2023 ECHO Program annual report highlights record-breaking year of research and collaborative actions to protect at-risk whales

April 17, 2024

Today, the Vancouver Fraser Port Authority published the 2023 annual report for the Enhancing Cetacean and Habitat Observation (ECHO) Program. Launched by the port authority in 2014, the ECHO Program is a world-leading, regional collaborative initiative with the aim to better understand and reduce the cumulative effects of commercial shipping on at-risk whales off British Columbia’s southern coast.  

2023 was the ECHO Program’s seventh year of coordinating voluntary threat reduction measures for at-risk whales. The year was marked by numerous achievements for the program, both at home and on the world stage, such as:

  • Encouraging ship operators on a record-breaking 87% of ship transits to voluntarily slow down or stay distanced while traveling through three key areas of southern resident killer whale critical habitat  
  • Reducing underwater noise from ships––one of the key threats to southern resident killer whales identified by Fisheries and Oceans Canada––by about half 
  • Quantifying the co-benefits of slowing down through a study that showed the program’s slowdowns result in up to a 30% reduction in whale strike risk and a 25% reduction in localized air emissions 
  • Coordinating the program’s longest-running season of threat reduction measures––lasting a record-breaking six months and covering approximately about half of all southern resident killer whale critical habitat that overlaps with international shipping lanes   
  • Shaping the International Maritime Organization’s new underwater noise reduction guidelines, outlining global best practices for the reduction of underwater noise by ship manufacturers, owners, and operators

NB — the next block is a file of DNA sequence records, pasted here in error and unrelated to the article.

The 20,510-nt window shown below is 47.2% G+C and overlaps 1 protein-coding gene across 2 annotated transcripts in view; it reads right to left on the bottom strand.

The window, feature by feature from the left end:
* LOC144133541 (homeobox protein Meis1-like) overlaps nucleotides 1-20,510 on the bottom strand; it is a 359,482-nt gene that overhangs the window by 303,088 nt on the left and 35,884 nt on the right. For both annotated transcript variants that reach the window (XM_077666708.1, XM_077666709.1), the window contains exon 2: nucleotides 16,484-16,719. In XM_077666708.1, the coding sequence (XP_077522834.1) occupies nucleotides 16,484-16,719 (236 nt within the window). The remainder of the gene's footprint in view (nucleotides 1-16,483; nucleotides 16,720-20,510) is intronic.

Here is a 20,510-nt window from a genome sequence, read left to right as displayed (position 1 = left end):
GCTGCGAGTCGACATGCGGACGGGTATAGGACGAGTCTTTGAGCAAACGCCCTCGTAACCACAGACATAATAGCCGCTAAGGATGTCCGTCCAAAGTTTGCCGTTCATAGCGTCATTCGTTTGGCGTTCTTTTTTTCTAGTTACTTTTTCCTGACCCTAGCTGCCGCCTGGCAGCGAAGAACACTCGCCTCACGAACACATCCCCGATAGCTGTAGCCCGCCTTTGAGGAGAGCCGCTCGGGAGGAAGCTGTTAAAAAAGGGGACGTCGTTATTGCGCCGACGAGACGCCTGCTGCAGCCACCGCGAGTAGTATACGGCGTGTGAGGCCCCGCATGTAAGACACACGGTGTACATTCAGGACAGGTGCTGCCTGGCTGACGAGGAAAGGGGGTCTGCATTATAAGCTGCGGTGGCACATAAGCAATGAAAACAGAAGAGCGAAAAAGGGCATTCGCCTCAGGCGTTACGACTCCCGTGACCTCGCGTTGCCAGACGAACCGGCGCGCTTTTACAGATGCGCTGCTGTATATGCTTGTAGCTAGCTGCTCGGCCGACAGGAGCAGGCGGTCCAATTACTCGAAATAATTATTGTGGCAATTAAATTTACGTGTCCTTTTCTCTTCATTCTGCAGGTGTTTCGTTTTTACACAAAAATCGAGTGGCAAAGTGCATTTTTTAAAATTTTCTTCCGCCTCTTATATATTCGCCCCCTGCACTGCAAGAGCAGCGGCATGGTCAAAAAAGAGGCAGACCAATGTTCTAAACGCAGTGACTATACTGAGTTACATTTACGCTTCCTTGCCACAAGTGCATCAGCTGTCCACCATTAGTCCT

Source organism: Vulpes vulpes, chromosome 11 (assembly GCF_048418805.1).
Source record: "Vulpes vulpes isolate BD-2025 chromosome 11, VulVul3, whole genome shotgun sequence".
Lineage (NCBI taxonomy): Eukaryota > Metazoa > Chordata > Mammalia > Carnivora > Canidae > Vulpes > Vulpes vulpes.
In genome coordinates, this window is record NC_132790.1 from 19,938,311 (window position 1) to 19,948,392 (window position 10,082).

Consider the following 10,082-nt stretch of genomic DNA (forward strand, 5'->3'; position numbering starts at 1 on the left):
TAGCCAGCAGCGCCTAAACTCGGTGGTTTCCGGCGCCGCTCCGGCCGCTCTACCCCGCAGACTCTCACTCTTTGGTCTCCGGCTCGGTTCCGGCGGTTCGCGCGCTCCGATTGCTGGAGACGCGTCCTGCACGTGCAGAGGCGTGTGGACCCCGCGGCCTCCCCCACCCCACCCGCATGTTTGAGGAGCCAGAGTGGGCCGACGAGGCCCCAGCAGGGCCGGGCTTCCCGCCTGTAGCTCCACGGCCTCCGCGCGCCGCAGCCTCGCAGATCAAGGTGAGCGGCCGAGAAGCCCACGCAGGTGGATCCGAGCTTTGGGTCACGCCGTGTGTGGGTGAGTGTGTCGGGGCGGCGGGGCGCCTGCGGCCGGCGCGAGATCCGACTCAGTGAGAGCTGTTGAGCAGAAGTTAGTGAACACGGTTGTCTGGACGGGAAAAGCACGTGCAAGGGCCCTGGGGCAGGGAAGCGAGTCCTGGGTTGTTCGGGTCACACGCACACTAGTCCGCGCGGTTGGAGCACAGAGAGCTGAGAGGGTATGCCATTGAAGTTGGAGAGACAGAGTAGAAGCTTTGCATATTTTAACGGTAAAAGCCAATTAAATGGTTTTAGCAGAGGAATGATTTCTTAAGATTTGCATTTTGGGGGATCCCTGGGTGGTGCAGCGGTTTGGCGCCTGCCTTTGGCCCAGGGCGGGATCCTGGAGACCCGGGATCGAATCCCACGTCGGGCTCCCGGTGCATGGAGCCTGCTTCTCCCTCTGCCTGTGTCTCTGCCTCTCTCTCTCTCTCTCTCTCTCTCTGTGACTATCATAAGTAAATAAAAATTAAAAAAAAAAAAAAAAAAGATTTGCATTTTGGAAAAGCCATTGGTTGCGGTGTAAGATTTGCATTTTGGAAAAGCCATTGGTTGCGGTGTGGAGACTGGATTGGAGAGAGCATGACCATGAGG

• Completing a three-year effort to create the world’s first set of international guidelines for the alignment of quiet ship notations, in collaboration with international shipping classification societies and experts  
  • Convening a task force of stakeholders and experts from across Canada, the U.S., and the U.K. to explore the development of regional underwater noise targets for the shipping sector 

The port authority thanks the ECHO Program’s many partners and advisors from across government, the marine transportation industry, Indigenous communities, and environmental groups in Canada and the U.S. With their ongoing support—and the voluntary participation of more than 100 marine transportation organizations–the ECHO Program is continuing to help create quieter and safer oceans for at-risk whales.

Later this year, the ECHO Program aims to work with partners to extend the Section 11 Species at Risk Act Conservation Agreement to Protect the Southern Resident Killer Whale for another five-year term with the Government of Canada and key industry partners. The program will continue to focus on leading threat reduction efforts, research projects, and educational outreach to support the recovery of at-risk whales in the region. 

To learn more about the ECHO Program, visit our website: